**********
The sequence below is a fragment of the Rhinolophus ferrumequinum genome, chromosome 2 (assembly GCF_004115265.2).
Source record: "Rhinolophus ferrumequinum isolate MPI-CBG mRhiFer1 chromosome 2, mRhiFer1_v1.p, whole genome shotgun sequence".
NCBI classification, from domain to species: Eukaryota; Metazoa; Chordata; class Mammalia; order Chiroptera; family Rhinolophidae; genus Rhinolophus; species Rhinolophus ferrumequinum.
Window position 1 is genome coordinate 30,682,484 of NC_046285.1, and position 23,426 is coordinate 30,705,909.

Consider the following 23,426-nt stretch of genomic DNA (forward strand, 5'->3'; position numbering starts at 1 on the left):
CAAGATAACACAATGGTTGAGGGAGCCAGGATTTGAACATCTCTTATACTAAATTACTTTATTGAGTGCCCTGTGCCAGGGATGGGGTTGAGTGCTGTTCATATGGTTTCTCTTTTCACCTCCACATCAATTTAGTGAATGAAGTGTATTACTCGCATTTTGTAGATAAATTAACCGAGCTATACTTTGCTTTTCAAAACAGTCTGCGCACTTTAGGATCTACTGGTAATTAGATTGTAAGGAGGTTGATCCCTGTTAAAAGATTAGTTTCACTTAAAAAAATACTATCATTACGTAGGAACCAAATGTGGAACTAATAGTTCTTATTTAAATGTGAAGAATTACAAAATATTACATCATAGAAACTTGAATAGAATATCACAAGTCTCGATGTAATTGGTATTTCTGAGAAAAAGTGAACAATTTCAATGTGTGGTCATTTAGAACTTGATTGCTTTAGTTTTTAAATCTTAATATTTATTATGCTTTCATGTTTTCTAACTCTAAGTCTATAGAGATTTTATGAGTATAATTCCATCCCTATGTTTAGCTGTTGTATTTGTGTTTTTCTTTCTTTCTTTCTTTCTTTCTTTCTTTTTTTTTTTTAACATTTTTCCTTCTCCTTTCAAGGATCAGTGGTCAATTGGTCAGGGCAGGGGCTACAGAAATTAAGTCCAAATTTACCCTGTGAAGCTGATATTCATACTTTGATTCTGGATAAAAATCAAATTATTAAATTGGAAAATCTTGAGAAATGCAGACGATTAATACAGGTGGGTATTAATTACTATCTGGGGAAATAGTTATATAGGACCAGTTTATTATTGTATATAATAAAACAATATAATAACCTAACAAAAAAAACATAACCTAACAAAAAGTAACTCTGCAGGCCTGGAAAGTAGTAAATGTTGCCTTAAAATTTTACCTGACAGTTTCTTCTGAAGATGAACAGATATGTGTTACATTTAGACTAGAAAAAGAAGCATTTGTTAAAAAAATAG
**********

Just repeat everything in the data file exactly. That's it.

The sequence below is a fragment of the Rhinolophus ferrumequinum genome, chromosome 2 (assembly GCF_004115265.2).
Source record: "Rhinolophus ferrumequinum isolate MPI-CBG mRhiFer1 chromosome 2, mRhiFer1_v1.p, whole genome shotgun sequence".
NCBI classification, from domain to species: Eukaryota; Metazoa; Chordata; class Mammalia; order Chiroptera; family Rhinolophidae; genus Rhinolophus; species Rhinolophus ferrumequinum.
Window position 1 is genome coordinate 30,682,484 of NC_046285.1, and position 23,426 is coordinate 30,705,909.

Consider the following 23,426-nt stretch of genomic DNA (forward strand, 5'->3'; position numbering starts at 1 on the left):
CAAGATAACACAATGGTTGAGGGAGCCAGGATTTGAACATCTCTTATACTAAATTACTTTATTGAGTGCCCTGTGCCAGGGATGGGGTTGAGTGCTGTTCATATGGTTTCTCTTTTCACCTCCACATCAATTTAGTGAATGAAGTGTATTACTCGCATTTTGTAGATAAATTAACCGAGCTATACTTTGCTTTTCAAAACAGTCTGCGCACTTTAGGATCTACTGGTAATTAGATTGTAAGGAGGTTGATCCCTGTTAAAAGATTAGTTTCACTTAAAAAAATACTATCATTACGTAGGAACCAAATGTGGAACTAATAGTTCTTATTTAAATGTGAAGAATTACAAAATATTACATCATAGAAACTTGAATAGAATATCACAAGTCTCGATGTAATTGGTATTTCTGAGAAAAAGTGAACAATTTCAATGTGTGGTCATTTAGAACTTGATTGCTTTAGTTTTTAAATCTTAATATTTATTATGCTTTCATGTTTTCTAACTCTAAGTCTATAGAGATTTTATGAGTATAATTCCATCCCTATGTTTAGCTGTTGTATTTGTGTTTTTCTTTCTTTCTTTCTTTCTTTCTTTCTTTTTTTTTTTTAACATTTTTCCTTCTCCTTTCAAGGATCAGTGGTCAATTGGTCAGGGCAGGGGCTACAGAAATTAAGTCCAAATTTACCCTGTGAAGCTGATATTCATACTTTGATTCTGGATAAAAATCAAATTATTAAATTGGAAAATCTTGAGAAATGCAGACGATTAATACAGGTGGGTATTAATTACTATCTGGGGAAATAGTTATATAGGACCAGTTTATTATTGTATATAATAAAACAATATAATAACCTAACAAAAAAAACATAACCTAACAAAAAGTAACTCTGCAGGCCTGGAAAGTAGTAAATGTTGCCTTAAAATTTTACCTGACAGTTTCTTCTGAAGATGAACAGATATGTGTTACATTTAGACTAGAAAAAGAAGCATTTGTTAAAAAAATAG